5 Local Franchise Marketing Ideas to Get You FoundWhen it comes to developing a marketing strategy for your local business franchise, you have more hurdles to work around than most local business owners. You need to consider how your marketing efforts will affect other franchisees, as well as restrictions placed on you at the corporate level. Before you initiate any type of marketing strategy, it’s important to ascertain the types of marketing practices that are permitted and/or preferred by the franchisor. They may also be able to supply you with plenty of artwork and banners to use in your franchise marketing efforts.

1. Conduct a Visibility Check

Before starting a marketing campaign, you need to define your starting point; otherwise you’ll never be able to accurately gauge your level of success. Think like a customer, and search for your type of business in your local area. How would you look for a business like yours? Is there a free phone book or business directory delivered to homes in your area? What kind of newspapers do people read? Conduct some investigative research and find out what kind of resources your neighbors are using to find local businesses. Do a Google local search for your particular type of enterprise. Is your business on the first page? The second page? If not, you’ll need to remedy the situation immediately.

2. Strengthen Your Online Presence

Building a web presence is about more than just using tricky SEO techniques to drive more traffic to your website. Leave the brand building to the franchisor and concentrate on strengthening your local business presence online. This involves leveraging local business directories, customer review sites, and social media pages to create a virtual web of citations spread through the Internet that will make the Google-bots sit up and take notice. Claim or create your business listings on:

  • Google Plus, Yahoo Local, Bing Local and other local business directories
  • Yelp, Angie’s List and other customer review sites
  • Facebook, Twitter and other social media sites
  • Google Maps, Apple Maps, Waze and other mapping apps

When creating your business listings, be sure to use a consistent NAP – name, address, phone number on each and every listing. You might want to create a template and copy and paste it so that you don’t have variations, such as Bl., Blvd., and Boulevard, or Suite, Ste., No. and #. This will ensure that Google recognizes each and every listing as being connected to you.

3. Strengthen Your Community Presence

As a local business, your neighbors are also your customers, so what concerns your neighbors should concern you. There are many ways to get involved in your local community, such as sponsoring a youth sports team, contributing to a local charity, hosting or participating in charity events, having a booth in a local fair or festival, holding well-publicized contests and participating in community organizations. You’ll need to spend some time out in your community to see what’s important to your neighbors.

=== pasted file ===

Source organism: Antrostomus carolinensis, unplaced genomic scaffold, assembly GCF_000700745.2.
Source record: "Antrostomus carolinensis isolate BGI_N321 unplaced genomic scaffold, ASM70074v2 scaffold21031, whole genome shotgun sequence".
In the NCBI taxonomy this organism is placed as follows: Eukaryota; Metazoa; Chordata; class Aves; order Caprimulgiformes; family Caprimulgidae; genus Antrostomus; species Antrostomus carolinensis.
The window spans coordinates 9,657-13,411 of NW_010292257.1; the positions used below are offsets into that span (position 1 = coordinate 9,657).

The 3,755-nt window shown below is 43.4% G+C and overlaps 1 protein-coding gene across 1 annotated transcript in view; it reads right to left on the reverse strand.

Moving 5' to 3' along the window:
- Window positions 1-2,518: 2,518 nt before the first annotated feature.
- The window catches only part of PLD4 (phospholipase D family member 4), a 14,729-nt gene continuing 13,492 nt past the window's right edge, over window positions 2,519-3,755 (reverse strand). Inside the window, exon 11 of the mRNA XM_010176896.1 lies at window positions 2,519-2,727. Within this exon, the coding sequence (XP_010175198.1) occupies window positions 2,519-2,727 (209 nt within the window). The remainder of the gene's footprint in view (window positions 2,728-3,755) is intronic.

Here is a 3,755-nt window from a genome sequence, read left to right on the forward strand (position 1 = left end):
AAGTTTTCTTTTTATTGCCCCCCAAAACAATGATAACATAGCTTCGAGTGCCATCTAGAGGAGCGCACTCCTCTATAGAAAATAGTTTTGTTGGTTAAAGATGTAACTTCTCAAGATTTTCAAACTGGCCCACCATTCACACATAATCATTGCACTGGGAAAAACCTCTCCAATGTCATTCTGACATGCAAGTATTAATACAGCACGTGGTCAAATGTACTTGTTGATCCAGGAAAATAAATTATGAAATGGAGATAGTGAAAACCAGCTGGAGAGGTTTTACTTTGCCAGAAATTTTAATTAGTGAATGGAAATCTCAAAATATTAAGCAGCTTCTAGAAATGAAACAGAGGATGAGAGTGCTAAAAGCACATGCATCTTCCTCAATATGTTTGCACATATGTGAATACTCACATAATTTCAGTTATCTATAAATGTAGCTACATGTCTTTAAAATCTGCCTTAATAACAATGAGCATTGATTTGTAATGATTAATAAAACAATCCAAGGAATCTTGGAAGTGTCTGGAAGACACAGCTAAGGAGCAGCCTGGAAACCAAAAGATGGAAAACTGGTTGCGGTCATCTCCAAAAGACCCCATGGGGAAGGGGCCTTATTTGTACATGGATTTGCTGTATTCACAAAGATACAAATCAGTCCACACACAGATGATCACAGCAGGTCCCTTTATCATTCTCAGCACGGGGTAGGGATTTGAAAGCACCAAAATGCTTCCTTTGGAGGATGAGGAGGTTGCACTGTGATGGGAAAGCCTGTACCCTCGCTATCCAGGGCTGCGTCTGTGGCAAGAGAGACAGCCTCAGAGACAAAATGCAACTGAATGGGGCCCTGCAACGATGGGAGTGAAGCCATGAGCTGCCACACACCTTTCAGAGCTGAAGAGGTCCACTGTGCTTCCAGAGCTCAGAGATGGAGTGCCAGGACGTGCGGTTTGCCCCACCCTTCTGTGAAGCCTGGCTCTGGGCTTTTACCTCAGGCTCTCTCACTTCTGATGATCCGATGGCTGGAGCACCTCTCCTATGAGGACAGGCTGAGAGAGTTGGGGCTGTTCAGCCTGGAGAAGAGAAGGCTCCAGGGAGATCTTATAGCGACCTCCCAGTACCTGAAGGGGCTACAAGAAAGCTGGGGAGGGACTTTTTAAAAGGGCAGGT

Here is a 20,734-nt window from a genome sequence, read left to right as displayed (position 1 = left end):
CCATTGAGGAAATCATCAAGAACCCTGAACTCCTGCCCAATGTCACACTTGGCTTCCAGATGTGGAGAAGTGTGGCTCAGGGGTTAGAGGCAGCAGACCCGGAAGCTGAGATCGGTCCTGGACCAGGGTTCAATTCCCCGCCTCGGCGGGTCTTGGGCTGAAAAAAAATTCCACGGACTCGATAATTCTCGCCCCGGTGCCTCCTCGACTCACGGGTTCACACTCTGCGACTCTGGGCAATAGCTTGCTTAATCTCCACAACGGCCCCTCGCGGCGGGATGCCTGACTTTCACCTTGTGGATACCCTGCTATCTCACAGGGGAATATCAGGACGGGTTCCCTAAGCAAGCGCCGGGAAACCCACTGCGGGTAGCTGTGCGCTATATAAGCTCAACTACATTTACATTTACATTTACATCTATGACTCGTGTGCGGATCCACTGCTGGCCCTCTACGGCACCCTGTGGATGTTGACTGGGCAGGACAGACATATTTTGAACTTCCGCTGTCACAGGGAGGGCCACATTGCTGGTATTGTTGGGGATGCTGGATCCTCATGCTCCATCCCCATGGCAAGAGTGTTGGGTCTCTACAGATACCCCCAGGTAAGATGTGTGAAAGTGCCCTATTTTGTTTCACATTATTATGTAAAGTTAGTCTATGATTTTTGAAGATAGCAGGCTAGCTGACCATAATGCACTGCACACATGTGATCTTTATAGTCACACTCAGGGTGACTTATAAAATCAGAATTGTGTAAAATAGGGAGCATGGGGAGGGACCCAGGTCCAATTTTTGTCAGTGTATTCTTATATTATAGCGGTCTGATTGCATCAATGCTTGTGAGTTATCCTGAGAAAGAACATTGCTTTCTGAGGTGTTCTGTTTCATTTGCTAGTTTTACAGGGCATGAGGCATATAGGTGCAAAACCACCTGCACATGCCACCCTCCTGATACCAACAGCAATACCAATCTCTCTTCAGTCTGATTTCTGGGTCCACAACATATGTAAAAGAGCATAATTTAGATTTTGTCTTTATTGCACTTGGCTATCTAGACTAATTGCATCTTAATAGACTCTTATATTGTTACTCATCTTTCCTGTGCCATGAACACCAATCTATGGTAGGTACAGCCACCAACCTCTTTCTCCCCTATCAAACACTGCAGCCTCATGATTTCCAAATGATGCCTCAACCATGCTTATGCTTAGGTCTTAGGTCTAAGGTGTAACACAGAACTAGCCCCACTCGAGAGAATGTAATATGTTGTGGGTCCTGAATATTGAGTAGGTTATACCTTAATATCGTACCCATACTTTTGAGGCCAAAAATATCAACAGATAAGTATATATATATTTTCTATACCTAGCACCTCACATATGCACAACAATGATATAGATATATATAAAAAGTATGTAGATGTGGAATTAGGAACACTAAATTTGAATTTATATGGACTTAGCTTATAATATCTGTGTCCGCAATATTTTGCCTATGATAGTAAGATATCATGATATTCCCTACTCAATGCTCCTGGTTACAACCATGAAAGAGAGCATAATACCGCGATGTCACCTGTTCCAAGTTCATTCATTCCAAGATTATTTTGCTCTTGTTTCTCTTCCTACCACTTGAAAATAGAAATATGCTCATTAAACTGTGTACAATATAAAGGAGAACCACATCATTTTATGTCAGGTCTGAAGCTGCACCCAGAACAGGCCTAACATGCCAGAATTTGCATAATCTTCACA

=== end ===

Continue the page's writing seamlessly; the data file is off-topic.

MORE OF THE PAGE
4. Email and SMS Marketing

Incentivize your customers to sign up for your text and/or email marketing programs by offering electronic or printable coupons, preferred customer specials and discounts, and notices of this-day-only deals they can only receive by signing up. This will allow you to gather more information about your customer base and facilitate remarketing through thank-you emails and texts, building customer loyalty and repeat business. SMS and email marketing programs are also a great way to manage your loyalty rewards program, which is a powerful tool for building brand loyalty. But used incorrectly, the results can be disastrous – learn to avoid 5 common mistakes local business owners make in email remarketing.

5. Leverage All Local Media Sources

Remember that exercise you did to see where customers are searching for your business? Every community has different newspapers, classifieds, business directories and even local bulletin boards where people are browsing for deals and offers. Try out different methods of advertising, including mail-out postcards to see which ones are most effective. Offer new customers a nominal discount on their initial purchase if they will answer a short survey relating to how they found you and their preferred methods of search.

When it comes to franchise marketing, there’s no one-size-fits-all solution that will work for every franchise. The key is to get to know your local community — which are your customers, after all, and build your marketing strategy around it. Every community is different, but luckily, you don’t have to reinvent the wheel. You just have to find out what’s already in place that’s effective and use it to your best advantage.